• The findings  essentially boil down to this - stable neigborhoods (dominated by one race/ethnic group) have tighter social bonds while neighborhoods in transition don't.  That's not surprising, and when the neighborhoods stabilize again (one hopes in a diverse mix), social capital will again rise.
    • Putnam is only sampling Americans, who have a long history of racial tension.  These findings may not hold in other places with less divisive racial history.

I'm Not Racist, But You Probably Are

A few quick hits from around the blogosphere today:

  • Race and Media reports on some new Zogby polling data about American's racial prejudices.  Apparently we tend to think that we're not racist, but those other folks over there probably are:

The “Report Card on American Prejudice” is described as part of a
wide-ranging effort by the Game Show Network, sponsors of the poll and
of a new television show, “Without Prejudice,” to spur a national dialogue on intolerance and bigotry.

The poll showed: While 67 percent of respondents claimed to have no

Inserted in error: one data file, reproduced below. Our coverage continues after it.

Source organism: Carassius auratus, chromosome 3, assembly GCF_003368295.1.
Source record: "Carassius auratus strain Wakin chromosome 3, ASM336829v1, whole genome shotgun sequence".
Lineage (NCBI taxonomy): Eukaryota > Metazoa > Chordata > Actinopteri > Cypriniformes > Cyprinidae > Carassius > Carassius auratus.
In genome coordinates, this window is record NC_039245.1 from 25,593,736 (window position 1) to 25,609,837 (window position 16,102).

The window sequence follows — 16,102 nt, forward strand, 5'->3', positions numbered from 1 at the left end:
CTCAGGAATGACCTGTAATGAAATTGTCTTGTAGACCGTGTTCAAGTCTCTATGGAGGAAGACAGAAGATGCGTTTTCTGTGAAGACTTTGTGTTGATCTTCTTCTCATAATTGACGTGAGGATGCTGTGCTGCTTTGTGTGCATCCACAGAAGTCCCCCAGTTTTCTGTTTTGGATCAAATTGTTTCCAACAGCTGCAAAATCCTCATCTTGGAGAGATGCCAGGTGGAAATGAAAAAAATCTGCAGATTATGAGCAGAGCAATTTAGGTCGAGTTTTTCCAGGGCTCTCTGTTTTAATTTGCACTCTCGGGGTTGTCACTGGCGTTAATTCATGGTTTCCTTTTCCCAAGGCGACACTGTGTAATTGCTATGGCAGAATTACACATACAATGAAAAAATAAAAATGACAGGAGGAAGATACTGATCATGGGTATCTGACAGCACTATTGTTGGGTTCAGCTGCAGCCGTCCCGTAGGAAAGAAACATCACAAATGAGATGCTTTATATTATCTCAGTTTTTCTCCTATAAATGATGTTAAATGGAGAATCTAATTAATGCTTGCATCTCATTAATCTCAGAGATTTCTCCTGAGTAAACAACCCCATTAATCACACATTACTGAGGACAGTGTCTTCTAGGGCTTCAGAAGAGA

preference themselves between a white, black or Arab clerk in a
convenience store, 71 percent said, “most Americans” would seek out the
white clerk. Just 1 percent said Americans’ first choice would be to
approach a black clerk, while less than 0.5 percent said the same for
an Arab clerk.

And yet, 55 percent of respondents said race relations have improved over the past 10 years.

  • Looks like health insurers are getting ready to exploit undocumented immigrants under the guise of providing health services (aka tapping an underutilized market).  In some respects this could be a good thing, but the potential for exploitation is really high - particularly when you factor in language difficulties and a general unfamiliarity with the American health care system.  On the other hand, could this also be a potential ally in future immigration battles?  If SEIU can team up with WalMart, anything is possible.  Or am I being naive?
  • The Lilly Ledbetter Fair Pay Act passed in the House of Representatives.  The bill will "return the industry to the longstanding “paycheck accrual” rule, and
    allow a pay discrimination action to accrue every time the employee
    receives a paycheck that is affected by a discriminatory action."  A similar bill is now in the Senate.

Goodbye to Amanda

I want to give a shout-out to our spectacular summer intern, Amanda Ogus.  For the past two and a half months, Amanda has been reading the blogs and writing our daily news round-ups.  Amanda's internship ended last week, and she's headed back to school.  Thanks, Amanda, for all your hard work and your invaluable contributions to our blog and to the organization.


Forming Diverse Coalitions: Interview with James Rucker of Color of Change